Camping In The Edgelands With My Cousin

By Amelia Doherty

We never reached higher than the lower branches
But I swear our bones were oak and our fingers brushed the sky.
We never worried about the wind tearing at our clothes like wild animals,
Climbing the hill where the grass reached our thighs.
One night we took a tent and pitched it up, huddling around the small fire,
Watching the embers danced, chasing the dandelion seeds
As we whistled with the whispering wind.
“Do you think we’ll reach heaven?” she asked,
Drawing pictures with her finger,
A dot-to-dot among the stars we couldn’t see
In streets illuminated by lampposts alone.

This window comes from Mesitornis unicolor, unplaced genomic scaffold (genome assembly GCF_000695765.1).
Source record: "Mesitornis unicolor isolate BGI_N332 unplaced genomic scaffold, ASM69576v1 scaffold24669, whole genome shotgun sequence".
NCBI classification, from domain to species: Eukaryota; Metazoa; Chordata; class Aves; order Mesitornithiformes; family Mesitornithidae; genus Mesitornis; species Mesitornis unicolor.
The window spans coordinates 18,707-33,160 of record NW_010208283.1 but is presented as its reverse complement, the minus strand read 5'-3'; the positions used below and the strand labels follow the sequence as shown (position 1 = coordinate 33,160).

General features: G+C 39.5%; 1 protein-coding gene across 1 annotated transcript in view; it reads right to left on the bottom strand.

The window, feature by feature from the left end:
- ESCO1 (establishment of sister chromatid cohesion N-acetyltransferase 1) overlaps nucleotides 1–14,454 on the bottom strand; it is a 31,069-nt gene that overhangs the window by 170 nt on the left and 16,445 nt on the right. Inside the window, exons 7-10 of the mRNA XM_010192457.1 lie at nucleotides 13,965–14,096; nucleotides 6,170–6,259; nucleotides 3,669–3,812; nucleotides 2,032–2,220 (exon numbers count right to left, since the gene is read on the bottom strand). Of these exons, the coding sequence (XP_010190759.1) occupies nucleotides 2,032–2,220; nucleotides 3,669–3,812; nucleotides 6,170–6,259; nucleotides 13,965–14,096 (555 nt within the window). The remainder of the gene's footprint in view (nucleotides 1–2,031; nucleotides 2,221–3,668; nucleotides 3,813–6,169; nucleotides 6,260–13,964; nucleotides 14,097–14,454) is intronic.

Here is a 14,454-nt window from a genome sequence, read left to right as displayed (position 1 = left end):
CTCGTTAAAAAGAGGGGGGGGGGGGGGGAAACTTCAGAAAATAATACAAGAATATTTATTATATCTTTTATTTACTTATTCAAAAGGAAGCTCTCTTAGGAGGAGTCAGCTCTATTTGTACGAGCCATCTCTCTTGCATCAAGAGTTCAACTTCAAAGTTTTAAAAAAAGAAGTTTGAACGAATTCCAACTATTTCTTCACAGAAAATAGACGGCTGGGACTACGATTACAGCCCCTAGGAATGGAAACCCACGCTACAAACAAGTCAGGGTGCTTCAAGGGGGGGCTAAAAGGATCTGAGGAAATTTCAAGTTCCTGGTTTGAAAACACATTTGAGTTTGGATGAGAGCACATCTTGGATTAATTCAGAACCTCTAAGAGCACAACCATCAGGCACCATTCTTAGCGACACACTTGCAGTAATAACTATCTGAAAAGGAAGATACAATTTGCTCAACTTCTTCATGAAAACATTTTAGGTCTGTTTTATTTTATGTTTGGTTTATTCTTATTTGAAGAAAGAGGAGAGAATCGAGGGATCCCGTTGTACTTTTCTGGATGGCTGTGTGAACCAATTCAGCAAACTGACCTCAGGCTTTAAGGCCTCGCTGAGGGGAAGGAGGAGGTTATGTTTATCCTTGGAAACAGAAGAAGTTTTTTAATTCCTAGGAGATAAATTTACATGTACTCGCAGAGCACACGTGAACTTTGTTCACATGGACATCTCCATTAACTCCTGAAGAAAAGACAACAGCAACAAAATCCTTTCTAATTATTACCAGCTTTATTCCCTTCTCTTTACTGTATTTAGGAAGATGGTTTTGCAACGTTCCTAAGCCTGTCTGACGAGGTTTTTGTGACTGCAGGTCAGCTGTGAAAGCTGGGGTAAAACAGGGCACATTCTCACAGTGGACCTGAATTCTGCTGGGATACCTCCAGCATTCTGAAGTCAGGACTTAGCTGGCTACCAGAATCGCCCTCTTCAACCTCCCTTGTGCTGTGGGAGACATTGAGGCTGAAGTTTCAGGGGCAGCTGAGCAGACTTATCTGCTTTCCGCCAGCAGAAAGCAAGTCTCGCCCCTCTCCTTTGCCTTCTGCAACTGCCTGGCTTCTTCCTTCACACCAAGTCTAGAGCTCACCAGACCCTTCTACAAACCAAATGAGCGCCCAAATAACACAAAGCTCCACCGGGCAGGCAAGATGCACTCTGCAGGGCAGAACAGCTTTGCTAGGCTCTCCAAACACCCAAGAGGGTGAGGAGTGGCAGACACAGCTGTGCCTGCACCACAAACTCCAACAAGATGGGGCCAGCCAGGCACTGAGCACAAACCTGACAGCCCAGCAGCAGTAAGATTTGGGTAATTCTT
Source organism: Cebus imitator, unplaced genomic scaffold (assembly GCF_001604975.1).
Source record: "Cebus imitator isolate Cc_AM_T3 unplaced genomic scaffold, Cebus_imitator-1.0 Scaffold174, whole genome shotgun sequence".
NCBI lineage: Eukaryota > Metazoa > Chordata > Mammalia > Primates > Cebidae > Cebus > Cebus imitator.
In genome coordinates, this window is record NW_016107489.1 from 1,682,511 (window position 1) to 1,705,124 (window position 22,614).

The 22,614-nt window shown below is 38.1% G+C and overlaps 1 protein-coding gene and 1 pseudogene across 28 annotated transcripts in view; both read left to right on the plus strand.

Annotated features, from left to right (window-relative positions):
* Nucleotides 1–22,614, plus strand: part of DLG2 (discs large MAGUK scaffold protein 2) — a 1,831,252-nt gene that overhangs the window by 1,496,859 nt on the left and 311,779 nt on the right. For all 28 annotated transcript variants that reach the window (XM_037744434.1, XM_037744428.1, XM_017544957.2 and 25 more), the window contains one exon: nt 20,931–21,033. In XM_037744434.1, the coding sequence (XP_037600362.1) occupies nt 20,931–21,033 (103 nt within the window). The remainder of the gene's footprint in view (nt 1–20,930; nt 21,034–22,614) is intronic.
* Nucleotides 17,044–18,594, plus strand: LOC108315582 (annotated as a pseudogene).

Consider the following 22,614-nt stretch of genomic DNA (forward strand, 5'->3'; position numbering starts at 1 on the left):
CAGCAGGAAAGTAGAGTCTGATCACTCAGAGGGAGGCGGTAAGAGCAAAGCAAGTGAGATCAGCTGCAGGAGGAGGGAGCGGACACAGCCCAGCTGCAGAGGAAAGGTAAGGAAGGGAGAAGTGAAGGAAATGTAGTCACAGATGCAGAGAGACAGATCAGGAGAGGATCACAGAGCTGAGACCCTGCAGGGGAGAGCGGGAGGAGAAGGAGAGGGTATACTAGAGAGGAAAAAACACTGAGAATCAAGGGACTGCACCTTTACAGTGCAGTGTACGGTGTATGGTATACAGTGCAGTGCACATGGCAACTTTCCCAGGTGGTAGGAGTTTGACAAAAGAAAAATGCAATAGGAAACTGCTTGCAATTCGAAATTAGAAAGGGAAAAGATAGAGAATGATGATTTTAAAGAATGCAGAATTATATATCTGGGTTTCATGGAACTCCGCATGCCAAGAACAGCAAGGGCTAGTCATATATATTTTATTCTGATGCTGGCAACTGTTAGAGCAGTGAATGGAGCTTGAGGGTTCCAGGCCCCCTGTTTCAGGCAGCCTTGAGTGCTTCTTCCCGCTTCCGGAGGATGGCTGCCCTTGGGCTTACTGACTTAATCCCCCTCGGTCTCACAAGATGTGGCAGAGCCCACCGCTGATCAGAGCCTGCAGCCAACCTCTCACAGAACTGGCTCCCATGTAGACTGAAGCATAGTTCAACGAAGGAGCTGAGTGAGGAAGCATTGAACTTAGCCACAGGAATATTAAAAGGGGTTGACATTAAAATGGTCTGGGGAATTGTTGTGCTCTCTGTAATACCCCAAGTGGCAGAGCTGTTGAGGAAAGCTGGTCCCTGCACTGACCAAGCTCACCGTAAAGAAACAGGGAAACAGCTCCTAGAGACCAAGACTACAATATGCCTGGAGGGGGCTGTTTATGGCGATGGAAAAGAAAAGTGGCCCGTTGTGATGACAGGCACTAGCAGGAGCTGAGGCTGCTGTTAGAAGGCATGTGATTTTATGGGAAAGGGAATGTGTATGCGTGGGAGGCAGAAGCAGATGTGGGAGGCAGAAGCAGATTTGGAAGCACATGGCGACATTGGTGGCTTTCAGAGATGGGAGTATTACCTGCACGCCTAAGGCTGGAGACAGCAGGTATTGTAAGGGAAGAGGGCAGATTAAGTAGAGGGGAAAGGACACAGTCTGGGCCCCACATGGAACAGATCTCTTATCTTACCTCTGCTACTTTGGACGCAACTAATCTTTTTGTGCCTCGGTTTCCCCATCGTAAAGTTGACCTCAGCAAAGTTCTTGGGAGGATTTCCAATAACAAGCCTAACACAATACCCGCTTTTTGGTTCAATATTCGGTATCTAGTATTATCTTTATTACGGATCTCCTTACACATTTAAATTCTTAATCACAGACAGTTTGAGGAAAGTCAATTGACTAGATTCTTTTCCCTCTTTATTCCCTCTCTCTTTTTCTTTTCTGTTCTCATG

“Aren’t we there already?” I replied. We didn’t sleep,
Watching the world fade into darkness, guarded by the trees.
We saw the moon in the early morning,
Dawn taking her throne as the night turned to sleep.
We listened to the gentle rushing of the brook
And made the small jump before we climbed the lower branches again.
When it became too cold to camp,
We watched the milk-coloured flowers bloom,
Surrounded by snowflakes that I admired too little.
The blossoms blew away and we witnessed ducks
Emerging for Spring alongside protest signs,
Ragged, torn posters, chants and the mournful calls
Of birds who lost their small Edens
At the hands behind axes and chainsaws.
We continued in our adventure,
Trampling where no path was carved,
Finding places only strips of sky had seen
Before we climbed the lower branches again.

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